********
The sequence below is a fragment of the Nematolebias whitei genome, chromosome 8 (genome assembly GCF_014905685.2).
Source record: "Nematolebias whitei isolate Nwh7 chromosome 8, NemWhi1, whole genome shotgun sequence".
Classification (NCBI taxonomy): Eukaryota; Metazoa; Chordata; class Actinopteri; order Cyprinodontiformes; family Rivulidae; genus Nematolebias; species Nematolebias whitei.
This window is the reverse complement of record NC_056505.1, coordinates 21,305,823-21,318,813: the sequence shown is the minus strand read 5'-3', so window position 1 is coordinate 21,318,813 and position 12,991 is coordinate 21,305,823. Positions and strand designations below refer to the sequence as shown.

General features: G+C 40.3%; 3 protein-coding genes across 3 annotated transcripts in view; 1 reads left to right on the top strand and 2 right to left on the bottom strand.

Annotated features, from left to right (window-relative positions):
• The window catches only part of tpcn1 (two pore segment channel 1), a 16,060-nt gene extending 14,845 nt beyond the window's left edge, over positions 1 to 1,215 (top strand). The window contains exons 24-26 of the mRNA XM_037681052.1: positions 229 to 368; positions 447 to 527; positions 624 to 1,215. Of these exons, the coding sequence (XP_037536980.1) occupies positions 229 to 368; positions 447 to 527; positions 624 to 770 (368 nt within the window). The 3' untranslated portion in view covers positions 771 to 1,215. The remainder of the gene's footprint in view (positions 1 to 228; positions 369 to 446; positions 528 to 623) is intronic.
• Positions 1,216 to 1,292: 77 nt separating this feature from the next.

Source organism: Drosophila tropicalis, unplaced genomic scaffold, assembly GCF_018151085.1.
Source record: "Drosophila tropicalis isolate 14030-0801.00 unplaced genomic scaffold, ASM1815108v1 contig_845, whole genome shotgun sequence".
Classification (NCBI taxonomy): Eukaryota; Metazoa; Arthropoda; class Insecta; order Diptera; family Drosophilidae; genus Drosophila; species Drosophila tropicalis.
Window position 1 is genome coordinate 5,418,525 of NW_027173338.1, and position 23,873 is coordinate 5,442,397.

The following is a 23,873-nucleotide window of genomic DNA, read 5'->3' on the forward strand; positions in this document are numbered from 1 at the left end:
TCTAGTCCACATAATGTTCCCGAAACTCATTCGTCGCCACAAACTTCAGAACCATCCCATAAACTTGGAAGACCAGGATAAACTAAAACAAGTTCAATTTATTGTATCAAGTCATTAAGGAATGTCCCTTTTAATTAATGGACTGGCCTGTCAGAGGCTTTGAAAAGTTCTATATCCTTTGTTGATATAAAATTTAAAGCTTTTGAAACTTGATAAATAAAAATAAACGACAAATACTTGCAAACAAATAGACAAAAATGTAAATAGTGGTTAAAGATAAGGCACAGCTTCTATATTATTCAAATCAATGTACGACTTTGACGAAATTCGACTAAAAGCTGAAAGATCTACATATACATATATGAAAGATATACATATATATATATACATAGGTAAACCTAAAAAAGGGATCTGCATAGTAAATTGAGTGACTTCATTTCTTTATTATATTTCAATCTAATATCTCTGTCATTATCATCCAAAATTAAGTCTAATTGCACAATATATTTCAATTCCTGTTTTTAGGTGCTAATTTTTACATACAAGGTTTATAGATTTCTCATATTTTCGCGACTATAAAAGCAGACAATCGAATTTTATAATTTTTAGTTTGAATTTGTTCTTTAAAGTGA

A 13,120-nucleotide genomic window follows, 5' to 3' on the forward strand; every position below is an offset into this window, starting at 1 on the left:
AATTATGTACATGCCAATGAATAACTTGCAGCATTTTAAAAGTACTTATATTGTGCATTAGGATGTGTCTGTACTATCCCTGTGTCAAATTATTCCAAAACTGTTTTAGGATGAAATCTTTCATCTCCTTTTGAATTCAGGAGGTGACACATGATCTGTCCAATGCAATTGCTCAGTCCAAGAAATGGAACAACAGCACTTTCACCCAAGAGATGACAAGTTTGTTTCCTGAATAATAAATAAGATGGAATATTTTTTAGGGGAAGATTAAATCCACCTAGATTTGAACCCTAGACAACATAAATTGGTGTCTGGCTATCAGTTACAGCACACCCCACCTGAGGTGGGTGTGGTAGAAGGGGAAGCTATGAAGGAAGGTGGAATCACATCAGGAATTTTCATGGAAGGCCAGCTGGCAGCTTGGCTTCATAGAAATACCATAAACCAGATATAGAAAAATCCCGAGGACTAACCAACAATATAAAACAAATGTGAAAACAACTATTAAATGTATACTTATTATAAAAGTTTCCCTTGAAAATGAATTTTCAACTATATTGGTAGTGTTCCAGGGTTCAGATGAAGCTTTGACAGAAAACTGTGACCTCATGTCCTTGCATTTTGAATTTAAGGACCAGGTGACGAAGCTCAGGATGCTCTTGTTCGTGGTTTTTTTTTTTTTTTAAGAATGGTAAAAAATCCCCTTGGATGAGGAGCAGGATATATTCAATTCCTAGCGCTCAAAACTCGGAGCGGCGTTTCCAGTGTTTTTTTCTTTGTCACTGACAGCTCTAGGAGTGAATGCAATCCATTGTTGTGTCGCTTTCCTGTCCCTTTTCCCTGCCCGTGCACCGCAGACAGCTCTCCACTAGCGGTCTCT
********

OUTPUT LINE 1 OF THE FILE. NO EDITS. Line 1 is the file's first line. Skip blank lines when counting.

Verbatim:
The sequence below is a fragment of the Nematolebias whitei genome, chromosome 8 (genome assembly GCF_014905685.2).